The broadcast is directed by someone Mayor Judy Davies-Dunhour described as “the great and all-powerful Oz behind the curtain.” He is Martin Fiedler, owner and production supervisor of Just Right TV Productions LLC of Mays Landing.

     In a room next to the council chamber, Fiedler directs the Zoom broadcast with the help of video screens and a control board. The borough pays him $300 per meeting, said Smith. The meetings are open to in-person attendance, within social distancing limits.

Davies-Dunhour credits Fiedler with increasing attendance at council meetings, when in-person and virtual attendees are combined.

     “We get good feedback from our stakeholders and constituents,” said Davies-Dunhour. “It is really pulling us through the pandemic.”

     Going forward, “I would like to see us continue to broadcast in this fashion,” Davies-Dunhour said

     With a “vast majority” of its taxpayers being second homeowners, videoconferencing helps summer residents stay in touch, said the mayor, who expects the usual in-person crowd to start showing up again once the pandemic is over.

     Prior to the current “hybrid” of an in-person meeting with professional video, “We were doing strictly a Zoom format,” said Davies-Dunhour. “We were in separate rooms ... it made for an awkward meeting.”

     She added, “When you’re not in the council room and seated next to your colleagues, that can be detrimental to the discussion.”

     Lying somewhere between Avalon’s teleconferencing and Stone Harbor’s television productions is Upper Township, which continues to offer residents the chance to view meetings and make comments through Zoom.

     Municipal Engineer Paul Dietrich, who manages the remotely held meetings, said the township has spent nearly $15,000 on audio/visual equipment for a planned teleconferencing upgrade. The enhancement would be in conjunction with the Township Committee again meeting in its regular space. In-person admission of the public would depend on an easing of New Jersey’s current restrictions on indoor gatherings, Dietrich said.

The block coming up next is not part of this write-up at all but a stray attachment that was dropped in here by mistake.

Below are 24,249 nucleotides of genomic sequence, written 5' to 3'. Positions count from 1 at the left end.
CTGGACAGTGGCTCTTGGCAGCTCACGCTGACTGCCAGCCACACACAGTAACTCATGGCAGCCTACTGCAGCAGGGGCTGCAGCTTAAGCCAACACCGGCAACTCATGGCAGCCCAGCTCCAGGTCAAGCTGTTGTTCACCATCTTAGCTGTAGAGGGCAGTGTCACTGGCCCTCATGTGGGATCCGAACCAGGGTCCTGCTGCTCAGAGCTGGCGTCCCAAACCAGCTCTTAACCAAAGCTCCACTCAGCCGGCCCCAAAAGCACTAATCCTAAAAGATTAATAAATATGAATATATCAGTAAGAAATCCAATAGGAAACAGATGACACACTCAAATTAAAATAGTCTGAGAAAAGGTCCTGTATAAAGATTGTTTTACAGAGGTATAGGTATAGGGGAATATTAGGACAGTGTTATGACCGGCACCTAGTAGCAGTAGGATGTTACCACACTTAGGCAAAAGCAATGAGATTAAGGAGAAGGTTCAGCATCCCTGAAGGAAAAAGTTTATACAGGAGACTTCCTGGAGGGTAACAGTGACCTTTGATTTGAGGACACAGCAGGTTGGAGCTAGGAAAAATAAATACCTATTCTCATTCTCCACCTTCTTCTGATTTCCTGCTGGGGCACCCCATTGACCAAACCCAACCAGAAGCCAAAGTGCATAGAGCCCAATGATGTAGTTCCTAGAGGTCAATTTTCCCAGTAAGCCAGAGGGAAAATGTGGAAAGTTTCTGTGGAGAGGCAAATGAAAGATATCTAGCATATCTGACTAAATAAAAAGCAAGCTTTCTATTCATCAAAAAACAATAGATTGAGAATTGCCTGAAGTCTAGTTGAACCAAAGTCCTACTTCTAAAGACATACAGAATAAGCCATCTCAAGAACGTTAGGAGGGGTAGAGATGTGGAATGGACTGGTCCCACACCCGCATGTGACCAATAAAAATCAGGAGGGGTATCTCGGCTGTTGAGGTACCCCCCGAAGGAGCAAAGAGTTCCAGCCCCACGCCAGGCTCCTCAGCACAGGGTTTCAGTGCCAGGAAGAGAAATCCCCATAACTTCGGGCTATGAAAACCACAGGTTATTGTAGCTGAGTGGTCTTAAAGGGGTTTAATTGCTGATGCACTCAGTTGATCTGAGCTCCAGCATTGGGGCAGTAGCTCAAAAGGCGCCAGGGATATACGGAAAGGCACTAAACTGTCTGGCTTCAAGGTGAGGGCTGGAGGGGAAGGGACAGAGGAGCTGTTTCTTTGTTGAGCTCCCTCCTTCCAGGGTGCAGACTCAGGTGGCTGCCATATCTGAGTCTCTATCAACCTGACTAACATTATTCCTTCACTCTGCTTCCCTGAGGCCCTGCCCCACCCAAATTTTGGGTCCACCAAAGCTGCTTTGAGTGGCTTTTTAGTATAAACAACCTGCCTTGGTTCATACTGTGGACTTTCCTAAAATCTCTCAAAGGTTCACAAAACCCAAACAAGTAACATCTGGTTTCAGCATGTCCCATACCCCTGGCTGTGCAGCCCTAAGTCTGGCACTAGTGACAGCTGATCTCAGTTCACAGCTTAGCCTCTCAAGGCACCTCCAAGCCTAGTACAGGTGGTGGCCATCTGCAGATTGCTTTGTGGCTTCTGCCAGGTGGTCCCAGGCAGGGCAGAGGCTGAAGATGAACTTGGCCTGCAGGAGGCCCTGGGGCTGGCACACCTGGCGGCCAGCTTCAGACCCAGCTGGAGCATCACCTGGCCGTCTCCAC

In Ocean County, Lacey Township Committee continues to meet in person — without tele- or videoconferencing. It met in person “even during the most severe of the lockdowns,” Committeemen Steven Kennis said in an email.

     “Most municipalities do not have the technical capability to host virtual meetings adequately nor do they have the funds to support upgrades,” he wrote.

     Foreseeing that “virtual meetings are here to stay in some form,” Kennis nonetheless wrote, “most people require and expect real life interactions, especially from their elected officials. Nuance and non-verbal cues are missing from virtual meetings and I think both of those things are important to interpret during a public discussion.”

     Stone Harbor’s mayor, though her town has embraced videoconferencing more readily than other jurisdictions, would seem to agree with Kennis. Davies-Dunhour is wary of what might happen post-COVID: busy borough officials and consultants feeling an insufficient need to attend meetings in person, and requesting they be allowed to sit in virtually, now and then and all too frequently.

     “I would prefer that not be an option post-COVID,” she said. “I would prefer that we are all in the same room.”